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Thread: /var/log/auth.log Question Relating to Ubuntu 20.04

  1. #1
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    /var/log/auth.log Question Relating to Ubuntu 20.04

    Hi,

    I just entered the var/log/auth.log command in my Ubuntu 20.04 terminal.

    These are some of the results I didn't understand:

    - /etc/securetty no such file

    [I believe this is a Ubuntu 20.04 bug of some sort but how to get rid of it?]

    -unregistered Authentication Agent for unix-session: c1 disconnected from bus

    -gkr - pam stashed password to try later in open session


    Thanks.
    Last edited by bhubunt; December 12th, 2021 at 01:09 PM.

  2. #2
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    Re: /var/log/auth.log Question Relating to Ubuntu 20.04

    Quote Originally Posted by bhubunt View Post
    I just entered the var/log/auth.log command in my Ubuntu 20.04 terminal.
    You forgot to mention the actual command. /var/log/auth.log is a file.

    /etc/securetty no such file
    /etc/securetty is a directory. It's provided by package libpam-modules. The package is required. That means it must be installed on every Ubuntu system including yours. If it isn't, your system is seriously broken.

    unregistered Authentication Agent for unix-session: c1 disconnected from bus
    Looks like a polkitd crash, but you didn't provide enough information to be sure. A polkitd crash might prevent you from performing administrative tasks from the GUI, but probably would have no other ill effects.

    gkr-pam stashed password to try later in open session
    Again, not enough information. The message seems to come from gdm-password, but that's only my guess because you didn't provide the full log line. And this cannot be the only message from gdm-password, there should be more.

  3. #3
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    Re: /var/log/auth.log Question Relating to Ubuntu 20.04

    @schragge: Sorry, but /etc/security/ is a directory. /etc/securetty is a file (man 5 securetty for details). It's part of the package login and lists the terminals from which root may login. It is connected with pam; there's a module pam_securetty which allows you to reject root login if it's coming from a terminal not listed in that file.

    Holger

  4. #4
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    Re: /var/log/auth.log Question Relating to Ubuntu 20.04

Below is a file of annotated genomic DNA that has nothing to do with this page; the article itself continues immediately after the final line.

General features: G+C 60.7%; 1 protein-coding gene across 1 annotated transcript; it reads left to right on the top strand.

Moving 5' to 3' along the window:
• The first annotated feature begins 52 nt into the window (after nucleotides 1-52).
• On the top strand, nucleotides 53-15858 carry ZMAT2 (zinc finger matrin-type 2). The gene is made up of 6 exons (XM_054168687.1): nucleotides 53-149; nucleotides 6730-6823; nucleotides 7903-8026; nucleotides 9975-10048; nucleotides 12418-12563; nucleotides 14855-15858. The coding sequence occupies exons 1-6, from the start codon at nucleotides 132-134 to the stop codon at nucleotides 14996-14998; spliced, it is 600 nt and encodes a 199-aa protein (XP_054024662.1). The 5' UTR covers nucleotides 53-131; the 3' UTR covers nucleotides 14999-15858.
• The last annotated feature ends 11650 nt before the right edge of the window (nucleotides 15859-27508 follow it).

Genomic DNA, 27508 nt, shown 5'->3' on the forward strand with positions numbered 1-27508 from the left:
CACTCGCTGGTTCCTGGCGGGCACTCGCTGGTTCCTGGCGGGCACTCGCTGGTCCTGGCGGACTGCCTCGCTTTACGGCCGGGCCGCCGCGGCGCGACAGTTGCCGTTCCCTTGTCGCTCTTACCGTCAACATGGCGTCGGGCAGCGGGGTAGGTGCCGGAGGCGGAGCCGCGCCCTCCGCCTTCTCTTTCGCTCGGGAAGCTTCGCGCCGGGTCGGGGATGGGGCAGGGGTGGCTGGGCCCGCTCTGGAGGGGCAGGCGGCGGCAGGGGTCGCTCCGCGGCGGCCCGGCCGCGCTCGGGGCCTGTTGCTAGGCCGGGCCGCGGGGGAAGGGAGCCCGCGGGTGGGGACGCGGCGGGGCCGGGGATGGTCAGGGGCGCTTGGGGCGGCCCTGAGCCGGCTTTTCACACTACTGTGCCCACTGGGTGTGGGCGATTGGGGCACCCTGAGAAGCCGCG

Thanks. I stand corrected then.

  5. #5
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    Re: /var/log/auth.log Question Relating to Ubuntu 20.04

    So is it true that /etc/securetty no such file is a bug in Ubuntu 20.04?

    How does one get rid of it?

  6. #6
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    Re: /var/log/auth.log Question Relating to Ubuntu 20.04

    It's not so much a bug as a consequence of the decision not to allow root login. You don't login as root, you login as a normal user and then temporarily act as root through sudo. Since you're not going to login as root, there's no need to include a file which tells the system which terminals are secure enough to allow login as root. Therefore the file /etc/securetty is not included in the package login anymore. It's still there on my system, but that started life as Ubuntu 16.10 and went through quite a few release upgrades since then.

    I'm not quite sure what program leaves that message in your log but there is a module pam_securetty in the package libpam-modules. You could try finding the right configuration file in /etc/pam.d/ (it's /etc/pam.d/login on my system) and comment out the line that configures that module.

    Holger

  7. #7
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    Re: /var/log/auth.log Question Relating to Ubuntu 20.04

    Quote Originally Posted by Holger_Gehrke View Post
    It's not so much a bug as a consequence of the decision not to allow root login. You don't login as root, you login as a normal user and then temporarily act as root through sudo. Since you're not going to login as root, there's no need to include a file which tells the system which terminals are secure enough to allow login as root. Therefore the file /etc/securetty is not included in the package login anymore. It's still there on my system, but that started life as Ubuntu 16.10 and went through quite a few release upgrades since then.

    I'm not quite sure what program leaves that message in your log but there is a module pam_securetty in the package libpam-modules. You could try finding the right configuration file in /etc/pam.d/ (it's /etc/pam.d/login on my system) and comment out the line that configures that module.

    Holger
    Would you recommend root login then? Or is it better to simply execute sudo commands? What are the advantages or disadvantages and which is the safest way to proceed.

  8. #8
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    Re: /var/log/auth.log Question Relating to Ubuntu 20.04

    Ubuntu (or Canonical, who curate Ubuntu) have decided that the more secure way is for users to log in as their own username, and then use sudo when necessary. There have been many discussions about this choice, both here and in other forums. I'm not going to launch into that discussion, other than to say that as far as I know, it is still against the policy of this forum to new users how to enable direct login as root. My advice would be to "go with the flow" and use sudo when using Ubuntu.
    If you get too annoyed at using sudo over and over again in a session where you are doing lots of work as root, "sudo -i" will turn your terminal into a root login (use exit or ^D to exit back to being you). I do that quite often, but I am always aware which role working I'm in - user or root.

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